He added, “Technically, those who stayed in the US and wanted to do online classes may be deported. Many first-year students are not sure about their visas yet. I have had a few online sessions with parents thinking about US colleges for their children. Now they are inquiring about other countries. We just have to wait and see how this situation pans out in the next few weeks.”

There were more than 1 million international students in the US for 2018-19 academic year, about 30 percent from China. Some of them don’t have the luxury of time in deciding what to do next.

High school sophomore Maggie Xu just received another update from her school suggesting that international students planning to study in the US wait before booking plane tickets until the new rules are clarified.

She really can’t wait.

Her school starts on August 29, but she needs to leave at least 28 days in advance. The US travel ban means she needs to have a 14-day quarantine, and the state of Massachusetts where she planned to study is now requiring an in-state quarantine of another 14 days. Now she is looking at third-country possibilities.

Xu may still be counted among the more fortunate. Many foreign schools have not announced their resumption dates or plans for fall semesters. Among those that have made announcements, many are setting different return dates for different grades and providing a hybrid of online and in-person classes.

The remote-lessons concept isn’t popular with all students, such as junior Linda Zhuo, who decided to take a gap year upon hearing that the majority of her classes would be held online.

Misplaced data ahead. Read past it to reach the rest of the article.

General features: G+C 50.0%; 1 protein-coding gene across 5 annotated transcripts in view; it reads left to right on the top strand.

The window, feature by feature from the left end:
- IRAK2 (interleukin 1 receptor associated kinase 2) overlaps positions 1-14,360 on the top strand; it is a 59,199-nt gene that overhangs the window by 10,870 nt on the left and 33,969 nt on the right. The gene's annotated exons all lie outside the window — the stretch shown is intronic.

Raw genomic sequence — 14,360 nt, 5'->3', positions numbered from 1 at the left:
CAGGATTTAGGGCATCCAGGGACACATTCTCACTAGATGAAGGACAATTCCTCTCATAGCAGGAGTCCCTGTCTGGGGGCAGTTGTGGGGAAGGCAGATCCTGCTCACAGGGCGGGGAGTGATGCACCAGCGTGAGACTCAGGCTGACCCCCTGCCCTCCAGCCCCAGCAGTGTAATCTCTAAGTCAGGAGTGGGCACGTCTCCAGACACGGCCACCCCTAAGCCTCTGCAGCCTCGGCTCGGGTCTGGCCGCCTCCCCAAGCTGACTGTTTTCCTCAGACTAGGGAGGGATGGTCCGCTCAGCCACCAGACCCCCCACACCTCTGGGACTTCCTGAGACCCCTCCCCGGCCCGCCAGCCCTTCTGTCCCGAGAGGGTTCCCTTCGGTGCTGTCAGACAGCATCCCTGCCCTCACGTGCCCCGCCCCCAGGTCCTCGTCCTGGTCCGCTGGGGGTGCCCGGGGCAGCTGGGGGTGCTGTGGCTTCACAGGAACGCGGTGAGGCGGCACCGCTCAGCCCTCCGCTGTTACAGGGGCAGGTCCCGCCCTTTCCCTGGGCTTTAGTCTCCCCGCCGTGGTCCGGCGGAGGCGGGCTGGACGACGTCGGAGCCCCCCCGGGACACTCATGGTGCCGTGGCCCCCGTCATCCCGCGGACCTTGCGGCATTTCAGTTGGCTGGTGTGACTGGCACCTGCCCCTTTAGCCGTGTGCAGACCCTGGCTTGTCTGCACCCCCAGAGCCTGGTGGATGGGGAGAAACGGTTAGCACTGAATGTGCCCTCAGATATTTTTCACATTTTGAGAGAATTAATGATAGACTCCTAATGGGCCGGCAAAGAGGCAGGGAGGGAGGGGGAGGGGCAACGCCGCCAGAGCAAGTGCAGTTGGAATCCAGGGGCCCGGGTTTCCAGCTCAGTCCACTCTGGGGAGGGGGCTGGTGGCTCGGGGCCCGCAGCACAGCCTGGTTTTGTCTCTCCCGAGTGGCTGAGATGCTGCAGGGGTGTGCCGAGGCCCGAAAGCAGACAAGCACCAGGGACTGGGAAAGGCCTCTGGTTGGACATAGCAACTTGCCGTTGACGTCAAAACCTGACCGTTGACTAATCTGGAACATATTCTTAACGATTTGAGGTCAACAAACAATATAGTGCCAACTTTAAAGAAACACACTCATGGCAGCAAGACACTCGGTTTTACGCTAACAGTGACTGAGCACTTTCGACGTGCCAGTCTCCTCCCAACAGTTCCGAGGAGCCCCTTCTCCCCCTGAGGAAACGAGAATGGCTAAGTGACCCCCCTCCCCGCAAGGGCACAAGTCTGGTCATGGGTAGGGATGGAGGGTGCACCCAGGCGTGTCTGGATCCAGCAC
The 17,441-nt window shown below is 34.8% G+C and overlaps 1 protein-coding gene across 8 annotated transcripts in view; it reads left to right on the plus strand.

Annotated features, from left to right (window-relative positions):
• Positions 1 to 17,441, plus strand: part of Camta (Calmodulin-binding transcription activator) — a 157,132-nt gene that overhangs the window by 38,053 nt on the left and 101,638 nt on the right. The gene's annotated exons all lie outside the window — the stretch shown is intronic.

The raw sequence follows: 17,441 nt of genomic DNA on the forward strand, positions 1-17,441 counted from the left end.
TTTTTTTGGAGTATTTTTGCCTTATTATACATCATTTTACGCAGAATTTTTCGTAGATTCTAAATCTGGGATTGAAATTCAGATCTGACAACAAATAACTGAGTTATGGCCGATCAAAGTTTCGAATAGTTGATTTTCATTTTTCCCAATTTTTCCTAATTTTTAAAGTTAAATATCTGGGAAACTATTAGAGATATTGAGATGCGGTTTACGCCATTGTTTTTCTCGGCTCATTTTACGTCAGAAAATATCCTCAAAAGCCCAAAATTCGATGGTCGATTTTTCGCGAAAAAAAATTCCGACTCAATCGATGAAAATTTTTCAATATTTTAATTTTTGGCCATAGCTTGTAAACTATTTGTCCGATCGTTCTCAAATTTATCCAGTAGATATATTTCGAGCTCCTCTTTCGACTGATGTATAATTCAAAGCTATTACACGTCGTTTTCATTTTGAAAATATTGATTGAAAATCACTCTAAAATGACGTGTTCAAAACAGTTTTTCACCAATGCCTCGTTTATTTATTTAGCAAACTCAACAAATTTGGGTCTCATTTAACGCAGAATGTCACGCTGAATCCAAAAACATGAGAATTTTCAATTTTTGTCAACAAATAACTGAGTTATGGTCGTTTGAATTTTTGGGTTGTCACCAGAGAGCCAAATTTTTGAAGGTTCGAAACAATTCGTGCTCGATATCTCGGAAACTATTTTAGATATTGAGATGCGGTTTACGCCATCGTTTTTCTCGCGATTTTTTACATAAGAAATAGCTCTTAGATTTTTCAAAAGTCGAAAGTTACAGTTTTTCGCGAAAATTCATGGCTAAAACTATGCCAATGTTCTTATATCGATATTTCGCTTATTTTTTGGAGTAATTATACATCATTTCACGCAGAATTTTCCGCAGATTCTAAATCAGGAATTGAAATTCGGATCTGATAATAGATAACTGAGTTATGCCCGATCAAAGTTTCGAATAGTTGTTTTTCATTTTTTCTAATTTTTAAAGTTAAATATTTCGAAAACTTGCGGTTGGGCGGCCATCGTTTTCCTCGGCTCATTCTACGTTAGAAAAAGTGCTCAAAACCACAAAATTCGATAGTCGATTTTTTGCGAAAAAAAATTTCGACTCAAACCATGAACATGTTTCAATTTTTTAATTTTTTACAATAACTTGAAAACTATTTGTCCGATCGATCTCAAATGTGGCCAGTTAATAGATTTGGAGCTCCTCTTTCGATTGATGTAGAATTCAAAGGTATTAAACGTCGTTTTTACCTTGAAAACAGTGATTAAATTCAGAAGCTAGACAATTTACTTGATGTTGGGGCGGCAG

“I don’t see much value in remote learning,” she said. “There are things outside of academia that I would like to explore, and the current situation provides the perfect opportunity for me to take a leave of absence and pursue other interests.”

For seniors like Ivy Liu, concern about online classes extends to job-hunting.

“It’s a serious drawback if we can’t meet with company recruiters in person,” she said. “Online interviews just can’t make up for in-person sessions.”

(Yu Shanyuan also contributed to this article.)

Grappling with a dilemma not of my own making

Grounded! International students face hard choices after US policy change

Maggie Xu

When novel coronavirus arrived in the US, most of the East Coast schools were on spring break. In early March, I read news of a case in Cape Cod, and then another article about a case in the gas station just five minutes from our school. I called my mother that night and she sent me two boxes of face masks.